Maybe PCS stands for Public Concern Snubbed

Comment

September 12, 1999|By Mike Burns

YOU COULD CALL it the Towering Inferno. Not the mega-disaster movie of a few decades ago, but the dilemma for Carroll County from a proliferation of infernal telecommunications towers across the rural landscape.

The Board of Zoning Appeals, ever eager to turn farmland into commercial enterprise, two weeks ago approved the third conditional-use zoning variance for Sprint PCS to erect a 258-foot tower on a Melrose farm, north of Manchester. The three-member board did not just disappoint residents who showed up at a public hearing to protest the environmental insult. The board stuck its collective thumb in their eyes, by magnanimously granting the corporate giant permission to build closer to property lines than specified by zoning law.

All told, Sprint plans to put up seven huge towers in Carroll, buying or leasing the sites from owners of farmland. In addition, the company plans to attach eight more antennas on existing towers or water tanks to complete its network in the county.

Sprint is just one of the various, competing wireless communications companies that are carpeting America with these infernal towers. By next year, the National League of Cities predicts, some 120,000 such towers will blossom across the country.

Deregulation of the telecommunications industry, and the 1996 Telecommunications Act, has encouraged this technical and economic competition. Even though the law regulates the number of authorized wireless providers, through the Federal Communications Commission, the near future could see a half-dozen companies scrambling to get tower space in the metro Baltimore area.

Federal law leaves zoning decisions to the localities. But these jurisdictions must not discriminate among competing service providers, must not automatically ban any telecom towers and must respond in writing, in timely manner, to antenna requests.

The law also declares the towers to be safe in their radio emissions -- a common, if unfounded, objection to the structures.

Cellular not universal

Everything is not cellular, despite universal use of the term for wireless communications.

Cellular telephone service has been around for years. It operates with a series of low-powered transmitters that transfer calls from one cell to the adjacent one, maintaining uninterrupted call connection as the caller with a portable phone moves through the service area.

PCS (Personal Communications Services) is a newer competing technology. It uses high-frequency, broadband transmitters with digital transmission. This system usually requires more antenna sites than cellular because its higher frequency reduces the effective area of connection coverage. Sprint PCS is, obviously, a PCS provider.

Sprint got the board of Zoning Appeals' permission in July to build two towers, near Manchester and near Hampstead. Last month, the Melrose site was approved. Two more sites, to the west of Westminster, are scheduled for public hearing Sept. 28. Another proposed tower, north of Westminster, will have a hearing the following day.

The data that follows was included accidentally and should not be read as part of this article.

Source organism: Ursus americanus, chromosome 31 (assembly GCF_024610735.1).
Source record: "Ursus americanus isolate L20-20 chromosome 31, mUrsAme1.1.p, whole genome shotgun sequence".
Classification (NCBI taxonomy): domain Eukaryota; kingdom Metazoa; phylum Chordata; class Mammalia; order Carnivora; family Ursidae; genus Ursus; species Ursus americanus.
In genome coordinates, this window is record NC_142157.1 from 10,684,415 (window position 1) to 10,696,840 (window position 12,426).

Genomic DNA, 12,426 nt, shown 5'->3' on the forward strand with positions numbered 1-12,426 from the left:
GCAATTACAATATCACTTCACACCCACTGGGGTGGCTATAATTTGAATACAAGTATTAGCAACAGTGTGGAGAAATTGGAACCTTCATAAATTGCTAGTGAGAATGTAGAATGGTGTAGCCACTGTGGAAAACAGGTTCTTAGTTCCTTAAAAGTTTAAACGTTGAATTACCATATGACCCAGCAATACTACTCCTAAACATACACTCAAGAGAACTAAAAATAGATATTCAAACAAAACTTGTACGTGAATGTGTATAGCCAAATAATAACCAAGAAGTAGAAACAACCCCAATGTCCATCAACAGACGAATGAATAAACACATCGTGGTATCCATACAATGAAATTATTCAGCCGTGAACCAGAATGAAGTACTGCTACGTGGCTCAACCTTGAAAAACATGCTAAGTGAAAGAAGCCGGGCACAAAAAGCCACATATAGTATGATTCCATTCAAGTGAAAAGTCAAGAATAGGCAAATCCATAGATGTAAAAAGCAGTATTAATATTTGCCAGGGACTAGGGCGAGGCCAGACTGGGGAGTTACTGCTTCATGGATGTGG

Because a telecommunications tower is a "conditional" use of agricultural land, a hearing is required. But the BZA makes its own decision to approve or deny the request, based on the record.

Board too compliant

What's troubling is the board's willingness to grant any variance that the tower company requests.

In two cases, the board allowed the towering structures to be built much closer to neighbor property lines than is standard. In the Melrose case, the board's excuse was that the structure would be placed by woods, making it less intrusive on the landscape.

In Silver Run, the board said the presence of a chicken manure pit on the farmland limited the space where the transmission tower could be placed. The board wouldn't even consider telling Sprint to find another site that would meet the minimum construction setback standards.

Alton Dutterer, who would find the 258-foot structure only 78 feet from his adjacent land in Silver Spring, went to court to overturn the BZA. He says the location of the tower would pose a safety threat to his property should the structure fall. He also argues that it could lower his property's value.

There's no doubt that an antenna tower is not the most aesthetic addition to a neighborhood. But it's far from clear whether it would cause land values to drop. Requiring strict setbacks is another matter: the board should stick to the ordinance, because communications firms have a lot of choice over where to construct a tower.

The greater danger for Carroll County, which always talks big about its farmland protection effort, is that more wireless competitors will seek equal legal treatment in siting their antennas here.

The BZA has expressed, belatedly, a concern about further petitions for these towers. That will have to be decided, within the non-discrimination section of federal law, by the commissioners.

Meantime, the zoning appeals body should stop looking at fields of telecom towers as if they were just another farm crop.

Mike Burns is The Sun's editorial writer in Carroll County.

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